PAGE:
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Table of contents
PREFACE
TOUCH-1
TOUCH-2
TOUCH-3 (begin)
TOUCH-3 (end)
TOUCH-4 (begin)
TOUCH-4 (end)
SMELL-1
SMELL-2
SMELL-3.1
SMELL-3.2
SMELL-3.3
SMELL-3.4
SMELL-3.5
SMELL-4 (begin)
SMELL-4 (end)
SMELL-5
HEARING-1
HEARING-2
HEARING-3
VISION-1.1
VISION-1.2
VISION-1.3
VISION-2.1
VISION-2.2
VISION-2.3
VISION-2.4
VISION-3
VISION-4
VISION-5
APPENDIX A
APPENDIX B HISTORY-1
APPENDIX B HISTORY-2.1
APPENDIX B HISTORY-2.2
APPENDIX B HISTORY-2.3
APPENDIX B HISTORY-3.1
APPENDIX B HISTORY-3.2
INDEX OF AUTHORS

activity. It is furthermore a kind of "skin-heart," promoting the 

circulation by its own energy; it is the great heat-regulating 

organ of the body; it is an excretory organ only second to the 

kidneys, which descend from it, and finally it still remains the 

seat of touch. 

 

It may be added that the extreme beauty of the skin as a surface 

is very clearly brought out by the inadequacy of the comparisons 

commonly used in order to express its beauty. Snow, marble, 

alabaster, ivory, milk, cream, silk, velvet, and all the other 

conventional similes furnish surfaces which from any point of 

view are incomparably inferior to the skin itself. (Cf. Stratz, 

_Die Schoenheit des Weiblichen Koerpers_, Chapter XII.) 

 

With reference to the extraordinary vitality of the skin, 

emphasized by Woods Hutchinson, it may be added that, when 

experimenting on the skin with the electric current, Waller found 

that healthy skin showed signs of life ten days or more after 

excision. It has been found also that fragments of skin which 

have been preserved in sterile fluid for even as long as nine 

months may still be successfully transplanted on to the body.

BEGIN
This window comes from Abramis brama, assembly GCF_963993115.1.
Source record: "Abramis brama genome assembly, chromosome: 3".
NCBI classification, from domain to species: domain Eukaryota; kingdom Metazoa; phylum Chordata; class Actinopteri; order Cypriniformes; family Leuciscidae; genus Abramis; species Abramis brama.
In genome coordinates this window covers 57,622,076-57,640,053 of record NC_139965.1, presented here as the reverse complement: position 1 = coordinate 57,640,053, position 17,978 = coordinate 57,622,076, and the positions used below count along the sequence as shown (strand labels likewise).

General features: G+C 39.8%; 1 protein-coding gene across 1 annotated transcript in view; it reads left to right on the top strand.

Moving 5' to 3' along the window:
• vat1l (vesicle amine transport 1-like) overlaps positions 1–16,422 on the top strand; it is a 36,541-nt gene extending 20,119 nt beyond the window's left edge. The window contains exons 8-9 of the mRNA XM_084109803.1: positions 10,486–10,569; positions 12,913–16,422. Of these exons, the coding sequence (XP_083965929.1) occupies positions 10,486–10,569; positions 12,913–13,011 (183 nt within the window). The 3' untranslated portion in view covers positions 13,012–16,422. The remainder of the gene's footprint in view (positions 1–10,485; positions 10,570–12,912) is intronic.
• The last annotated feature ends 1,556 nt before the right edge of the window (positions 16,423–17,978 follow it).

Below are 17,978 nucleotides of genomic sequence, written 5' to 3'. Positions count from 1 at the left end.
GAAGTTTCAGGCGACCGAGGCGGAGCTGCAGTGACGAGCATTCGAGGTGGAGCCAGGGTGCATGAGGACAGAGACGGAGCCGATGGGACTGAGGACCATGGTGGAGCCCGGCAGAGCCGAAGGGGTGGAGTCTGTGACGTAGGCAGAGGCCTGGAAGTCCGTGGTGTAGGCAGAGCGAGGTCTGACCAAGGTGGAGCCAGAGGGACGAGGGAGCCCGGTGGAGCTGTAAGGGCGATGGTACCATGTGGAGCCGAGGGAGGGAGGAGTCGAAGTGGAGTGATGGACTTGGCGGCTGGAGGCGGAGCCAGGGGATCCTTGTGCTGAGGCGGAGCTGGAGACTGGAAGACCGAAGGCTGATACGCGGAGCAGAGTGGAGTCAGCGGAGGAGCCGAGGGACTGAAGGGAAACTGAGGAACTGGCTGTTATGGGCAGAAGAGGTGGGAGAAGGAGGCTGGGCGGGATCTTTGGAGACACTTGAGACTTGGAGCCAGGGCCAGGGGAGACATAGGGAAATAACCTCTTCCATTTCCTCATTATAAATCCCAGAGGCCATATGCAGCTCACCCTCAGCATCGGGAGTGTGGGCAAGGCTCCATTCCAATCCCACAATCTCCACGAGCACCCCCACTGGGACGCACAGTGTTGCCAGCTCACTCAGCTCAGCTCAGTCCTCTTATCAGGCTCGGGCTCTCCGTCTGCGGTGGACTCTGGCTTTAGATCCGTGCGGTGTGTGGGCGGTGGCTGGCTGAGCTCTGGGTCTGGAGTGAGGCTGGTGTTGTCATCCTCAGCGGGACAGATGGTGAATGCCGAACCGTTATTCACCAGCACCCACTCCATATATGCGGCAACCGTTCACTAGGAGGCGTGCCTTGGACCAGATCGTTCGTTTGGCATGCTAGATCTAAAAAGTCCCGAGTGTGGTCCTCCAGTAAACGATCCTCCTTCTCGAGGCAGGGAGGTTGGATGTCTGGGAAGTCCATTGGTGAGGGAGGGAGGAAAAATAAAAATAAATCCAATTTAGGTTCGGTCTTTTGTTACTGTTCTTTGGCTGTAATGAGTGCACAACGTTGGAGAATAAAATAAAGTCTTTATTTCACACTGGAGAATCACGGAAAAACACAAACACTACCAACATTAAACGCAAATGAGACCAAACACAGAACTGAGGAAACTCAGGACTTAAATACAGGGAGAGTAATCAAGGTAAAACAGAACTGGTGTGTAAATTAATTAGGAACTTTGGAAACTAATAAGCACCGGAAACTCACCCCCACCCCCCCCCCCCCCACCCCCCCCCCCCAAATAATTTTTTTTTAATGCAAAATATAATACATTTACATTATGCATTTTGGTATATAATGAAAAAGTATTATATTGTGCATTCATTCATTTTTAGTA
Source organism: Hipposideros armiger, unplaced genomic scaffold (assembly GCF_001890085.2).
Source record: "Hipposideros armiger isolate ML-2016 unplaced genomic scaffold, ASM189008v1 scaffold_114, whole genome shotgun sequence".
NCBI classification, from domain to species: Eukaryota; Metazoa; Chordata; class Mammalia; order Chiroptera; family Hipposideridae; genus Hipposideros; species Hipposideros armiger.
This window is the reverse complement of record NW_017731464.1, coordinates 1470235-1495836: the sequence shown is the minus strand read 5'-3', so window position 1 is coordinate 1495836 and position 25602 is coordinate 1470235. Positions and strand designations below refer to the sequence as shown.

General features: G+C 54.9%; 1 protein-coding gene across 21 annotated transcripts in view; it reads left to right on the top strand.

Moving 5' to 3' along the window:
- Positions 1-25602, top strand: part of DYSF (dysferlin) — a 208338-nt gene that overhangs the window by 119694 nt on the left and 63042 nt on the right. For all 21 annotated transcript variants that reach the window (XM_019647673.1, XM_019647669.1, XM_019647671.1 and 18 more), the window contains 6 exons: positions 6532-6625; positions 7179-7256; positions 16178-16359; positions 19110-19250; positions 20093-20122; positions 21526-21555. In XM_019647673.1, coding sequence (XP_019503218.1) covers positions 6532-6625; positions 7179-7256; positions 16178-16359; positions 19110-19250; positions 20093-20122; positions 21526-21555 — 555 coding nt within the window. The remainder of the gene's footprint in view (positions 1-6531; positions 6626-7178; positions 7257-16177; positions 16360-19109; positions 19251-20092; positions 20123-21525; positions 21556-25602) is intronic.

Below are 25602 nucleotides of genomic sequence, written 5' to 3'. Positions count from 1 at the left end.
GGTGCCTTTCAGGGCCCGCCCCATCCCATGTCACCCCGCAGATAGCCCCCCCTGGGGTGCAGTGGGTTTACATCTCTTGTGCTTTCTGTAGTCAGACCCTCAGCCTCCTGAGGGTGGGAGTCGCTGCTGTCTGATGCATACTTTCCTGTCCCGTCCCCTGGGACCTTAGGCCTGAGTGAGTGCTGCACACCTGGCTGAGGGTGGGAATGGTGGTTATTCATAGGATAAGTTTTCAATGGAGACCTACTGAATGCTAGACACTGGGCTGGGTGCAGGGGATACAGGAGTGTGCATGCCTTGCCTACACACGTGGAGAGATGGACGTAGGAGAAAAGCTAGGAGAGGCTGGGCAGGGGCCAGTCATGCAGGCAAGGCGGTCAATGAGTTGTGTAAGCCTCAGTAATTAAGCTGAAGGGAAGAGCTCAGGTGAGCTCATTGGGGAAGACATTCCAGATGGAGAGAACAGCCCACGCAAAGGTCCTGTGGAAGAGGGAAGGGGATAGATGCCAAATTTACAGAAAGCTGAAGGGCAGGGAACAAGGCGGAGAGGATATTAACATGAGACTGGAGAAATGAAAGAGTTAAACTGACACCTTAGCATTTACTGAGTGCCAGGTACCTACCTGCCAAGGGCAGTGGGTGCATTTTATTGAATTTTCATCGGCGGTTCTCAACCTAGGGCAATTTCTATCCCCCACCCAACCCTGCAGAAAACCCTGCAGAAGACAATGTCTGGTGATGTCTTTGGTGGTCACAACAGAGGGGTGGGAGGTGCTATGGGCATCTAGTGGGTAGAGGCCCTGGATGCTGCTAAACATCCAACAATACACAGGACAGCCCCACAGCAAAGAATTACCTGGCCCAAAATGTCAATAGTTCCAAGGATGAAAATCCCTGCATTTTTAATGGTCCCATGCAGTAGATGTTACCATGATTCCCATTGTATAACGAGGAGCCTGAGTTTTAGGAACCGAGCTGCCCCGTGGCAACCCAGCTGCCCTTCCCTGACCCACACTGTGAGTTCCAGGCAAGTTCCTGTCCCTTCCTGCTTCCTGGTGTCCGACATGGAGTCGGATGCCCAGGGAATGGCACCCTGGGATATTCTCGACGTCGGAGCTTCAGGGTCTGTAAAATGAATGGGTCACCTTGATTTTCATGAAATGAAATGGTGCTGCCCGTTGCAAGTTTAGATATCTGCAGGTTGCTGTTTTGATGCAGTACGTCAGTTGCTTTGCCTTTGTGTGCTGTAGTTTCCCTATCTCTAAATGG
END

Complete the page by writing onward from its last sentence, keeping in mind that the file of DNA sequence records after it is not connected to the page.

(_British Medical Journal_, July 19, 1902.) 

 

Everything indicates, remark Stanley Hall and Donaldson ("Motor 

Sensations in the Skin," _Mind_, 1885), that the skin is "not 

only the primeval and most reliable source of our knowledge of 

the external world or the archaeological field of psychology," but 

a field in which work may shed light on some of the most 

fundamental problems of psychic action. Groos (_Spiele der 

Menschen_, pp. 8-16) also deals with the primitive character of 

touch sensations. 

 

Touch sensations are without doubt the first of all the sensory 

impressions to prove pleasurable. We should, indeed, expect this 

from the fact that the skin reflexes have already appeared before 

birth, while a pleasurable sensitiveness of the lips is doubtless 

a factor in the child's response to the contact of the maternal 

nipple. Very early memories of sensory pleasure seem to be 

frequently, perhaps most frequently, tactile in character, though 

this fact is often disguised in recollection, owing to tactile 

impression being vague and diffused; there is thus in Elizabeth 

Potwin's "Study of Early Memories" (_Psychological Review_, 

November, 1901) no separate group of tactile memories, and the 

more elaborate investigation by Colegrove ("Individual Memories," 

_American Journal of Psychology_, January, 1899) yields no 

decisive results under this head. See, however, Stanley Hall's 

valuable study, "Some Aspects of the Early Sense of Self," 

_American Journal of Psychology_, April, 1898. Kuelpe has a 

discussion of the psychology of cutaneous sensations (_Outlines 

of Psychology_ [English translation], pp. 87 et seq.) 


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